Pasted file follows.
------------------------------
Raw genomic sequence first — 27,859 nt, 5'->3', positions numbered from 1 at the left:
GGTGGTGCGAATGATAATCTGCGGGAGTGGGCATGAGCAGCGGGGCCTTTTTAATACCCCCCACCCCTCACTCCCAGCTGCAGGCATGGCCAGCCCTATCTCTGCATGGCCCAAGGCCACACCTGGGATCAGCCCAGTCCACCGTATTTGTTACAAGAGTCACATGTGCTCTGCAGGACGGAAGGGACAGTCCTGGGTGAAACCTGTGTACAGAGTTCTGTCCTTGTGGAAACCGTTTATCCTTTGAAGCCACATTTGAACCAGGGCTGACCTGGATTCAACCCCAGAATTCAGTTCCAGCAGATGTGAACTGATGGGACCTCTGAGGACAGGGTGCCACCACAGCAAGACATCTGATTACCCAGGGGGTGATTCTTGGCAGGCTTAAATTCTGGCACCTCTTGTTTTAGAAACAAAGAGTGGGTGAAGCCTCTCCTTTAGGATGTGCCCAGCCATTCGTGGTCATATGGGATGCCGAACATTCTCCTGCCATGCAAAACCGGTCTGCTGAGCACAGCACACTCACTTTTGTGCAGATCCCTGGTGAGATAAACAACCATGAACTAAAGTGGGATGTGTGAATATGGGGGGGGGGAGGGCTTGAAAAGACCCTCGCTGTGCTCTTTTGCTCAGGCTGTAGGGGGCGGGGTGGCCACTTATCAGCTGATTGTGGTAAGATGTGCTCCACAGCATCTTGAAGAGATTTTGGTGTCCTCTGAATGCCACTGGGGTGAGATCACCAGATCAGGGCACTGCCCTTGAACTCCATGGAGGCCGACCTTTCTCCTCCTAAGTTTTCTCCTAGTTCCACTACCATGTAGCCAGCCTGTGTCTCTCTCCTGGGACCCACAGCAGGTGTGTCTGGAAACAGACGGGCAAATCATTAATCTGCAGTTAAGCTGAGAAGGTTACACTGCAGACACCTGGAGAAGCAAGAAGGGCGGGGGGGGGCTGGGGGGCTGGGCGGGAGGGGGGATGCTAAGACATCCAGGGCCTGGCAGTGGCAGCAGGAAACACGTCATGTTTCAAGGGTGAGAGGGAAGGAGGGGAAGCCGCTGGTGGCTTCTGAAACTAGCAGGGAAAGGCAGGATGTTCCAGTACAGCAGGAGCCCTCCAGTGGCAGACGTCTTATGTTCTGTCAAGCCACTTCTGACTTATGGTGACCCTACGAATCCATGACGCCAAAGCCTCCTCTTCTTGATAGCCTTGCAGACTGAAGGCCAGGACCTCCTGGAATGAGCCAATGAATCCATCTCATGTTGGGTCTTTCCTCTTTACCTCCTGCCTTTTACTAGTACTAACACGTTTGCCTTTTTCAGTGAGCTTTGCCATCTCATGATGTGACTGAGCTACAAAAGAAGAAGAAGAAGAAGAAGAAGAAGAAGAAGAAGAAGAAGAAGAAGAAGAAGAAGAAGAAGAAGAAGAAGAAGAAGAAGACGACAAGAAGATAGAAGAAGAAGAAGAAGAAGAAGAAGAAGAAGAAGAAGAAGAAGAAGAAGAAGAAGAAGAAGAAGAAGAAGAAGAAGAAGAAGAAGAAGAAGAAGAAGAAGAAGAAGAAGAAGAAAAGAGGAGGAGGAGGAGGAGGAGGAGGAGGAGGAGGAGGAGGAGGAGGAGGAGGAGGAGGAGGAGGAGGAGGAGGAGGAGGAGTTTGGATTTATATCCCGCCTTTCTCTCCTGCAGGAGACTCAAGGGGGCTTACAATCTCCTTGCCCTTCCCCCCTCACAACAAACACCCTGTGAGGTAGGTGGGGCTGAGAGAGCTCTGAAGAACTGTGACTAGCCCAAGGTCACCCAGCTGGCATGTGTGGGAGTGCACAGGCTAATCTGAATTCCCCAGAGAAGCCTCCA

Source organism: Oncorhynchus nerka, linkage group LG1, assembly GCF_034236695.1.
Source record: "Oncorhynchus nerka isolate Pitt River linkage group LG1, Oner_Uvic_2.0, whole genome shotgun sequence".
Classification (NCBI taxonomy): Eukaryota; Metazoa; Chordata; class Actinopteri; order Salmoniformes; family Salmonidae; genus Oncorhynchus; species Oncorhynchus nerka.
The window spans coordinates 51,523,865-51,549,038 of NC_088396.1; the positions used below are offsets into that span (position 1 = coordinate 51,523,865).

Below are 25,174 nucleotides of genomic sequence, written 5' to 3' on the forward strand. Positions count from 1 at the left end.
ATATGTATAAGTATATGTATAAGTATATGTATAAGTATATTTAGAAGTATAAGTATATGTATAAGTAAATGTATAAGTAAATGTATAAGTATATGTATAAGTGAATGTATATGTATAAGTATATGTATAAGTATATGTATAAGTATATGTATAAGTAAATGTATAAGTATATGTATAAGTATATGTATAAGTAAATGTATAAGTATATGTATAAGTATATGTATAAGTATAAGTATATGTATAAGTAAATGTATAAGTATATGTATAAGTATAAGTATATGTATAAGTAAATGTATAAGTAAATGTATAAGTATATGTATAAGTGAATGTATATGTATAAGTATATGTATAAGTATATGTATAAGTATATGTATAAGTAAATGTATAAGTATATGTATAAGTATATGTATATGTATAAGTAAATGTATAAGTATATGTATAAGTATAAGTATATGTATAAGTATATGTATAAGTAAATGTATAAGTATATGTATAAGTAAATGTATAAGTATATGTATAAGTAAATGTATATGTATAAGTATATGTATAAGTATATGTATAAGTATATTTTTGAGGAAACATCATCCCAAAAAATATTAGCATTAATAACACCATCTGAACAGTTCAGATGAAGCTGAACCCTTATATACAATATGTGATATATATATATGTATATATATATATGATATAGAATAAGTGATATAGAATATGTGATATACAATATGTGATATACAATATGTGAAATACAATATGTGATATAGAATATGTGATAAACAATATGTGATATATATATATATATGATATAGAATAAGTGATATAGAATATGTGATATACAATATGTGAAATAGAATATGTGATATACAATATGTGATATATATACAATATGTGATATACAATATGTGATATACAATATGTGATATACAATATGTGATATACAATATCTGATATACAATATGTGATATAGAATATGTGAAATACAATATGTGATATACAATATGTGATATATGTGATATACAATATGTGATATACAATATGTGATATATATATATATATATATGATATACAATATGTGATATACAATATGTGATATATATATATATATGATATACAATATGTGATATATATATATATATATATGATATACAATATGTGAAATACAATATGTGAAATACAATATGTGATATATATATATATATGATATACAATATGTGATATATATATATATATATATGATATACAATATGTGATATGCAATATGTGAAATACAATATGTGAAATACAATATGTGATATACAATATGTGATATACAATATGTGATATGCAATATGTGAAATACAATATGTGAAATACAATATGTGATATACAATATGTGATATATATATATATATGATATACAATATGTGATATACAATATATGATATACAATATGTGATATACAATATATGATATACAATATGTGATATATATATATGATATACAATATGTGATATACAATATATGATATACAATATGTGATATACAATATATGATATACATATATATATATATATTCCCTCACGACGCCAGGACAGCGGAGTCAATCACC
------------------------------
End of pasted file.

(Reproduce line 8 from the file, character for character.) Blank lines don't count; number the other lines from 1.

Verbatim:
ATATGTATAAGTATATGTATAAGTATATGTATAAGTATATTTAGAAGTATAAGTATATGTATAAGTAAATGTATAAGTAAATGTATAAGTATATGTATAAGTGAATGTATATGTATAAGTATATGTATAAGTATATGTATAAGTATATGTATAAGTAAATGTATAAGTATATGTATAAGTATATGTATAAGTAAATGTATAAGTATATGTATAAGTATATGTATAAGTATAAGTATATGTATAAGTAAATGTATAAGTATATGTATAAGTATAAGTATATGTATAAGTAAATGTATAAGTAAATGTATAAGTATATGTATAAGTGAATGTATATGTATAAGTATATGTATAAGTATATGTATAAGTATATGTATAAGTAAATGTATAAGTATATGTATAAGTATATGTATATGTATAAGTAAATGTATAAGTATATGTATAAGTATAAGTATATGTATAAGTATATGTATAAGTAAATGTATAAGTATATGTATAAGTAAATGTATAAGTATATGTATAAGTAAATGTATATGTATAAGTATATGTATAAGTATATGTATAAGTATATTTTTGAGGAAACATCATCCCAAAAAATATTAGCATTAATAACACCATCTGAACAGTTCAGATGAAGCTGAACCCTTATATACAATATGTGATATATATATATGTATATATATATATGATATAGAATAAGTGATATAGAATATGTGATATACAATATGTGATATACAATATGTGAAATACAATATGTGATATAGAATATGTGATAAACAATATGTGATATATATATATATATGATATAGAATAAGTGATATAGAATATGTGATATACAATATGTGAAATAGAATATGTGATATACAATATGTGATATATATACAATATGTGATATACAATATGTGATATACAATATGTGATATACAATATGTGATATACAATATCTGATATACAATATGTGATATAGAATATGTGAAATACAATATGTGATATACAATATGTGATATATGTGATATACAATATGTGATATACAATATGTGATATATATATATATATATATGATATACAATATGTGATATACAATATGTGATATATATATATATATGATATACAATATGTGATATATATATATATATATATGATATACAATATGTGAAATACAATATGTGAAATACAATATGTGATATATATATATATATGATATACAATATGTGATATATATATATATATATATGATATACAATATGTGATATGCAATATGTGAAATACAATATGTGAAATACAATATGTGATATACAATATGTGATATACAATATGTGATATGCAATATGTGAAATACAATATGTGAAATACAATATGTGATATACAATATGTGATATATATATATATATGATATACAATATGTGATATACAATATATGATATACAATATGTGATATACAATATATGATATACAATATGTGATATATATATATGATATACAATATGTGATATACAATATATGATATACAATATGTGATATACAATATATGATATACATATATATATATATATTCCCTCACGACGCCAGGACAGCGGAGTCAATCACC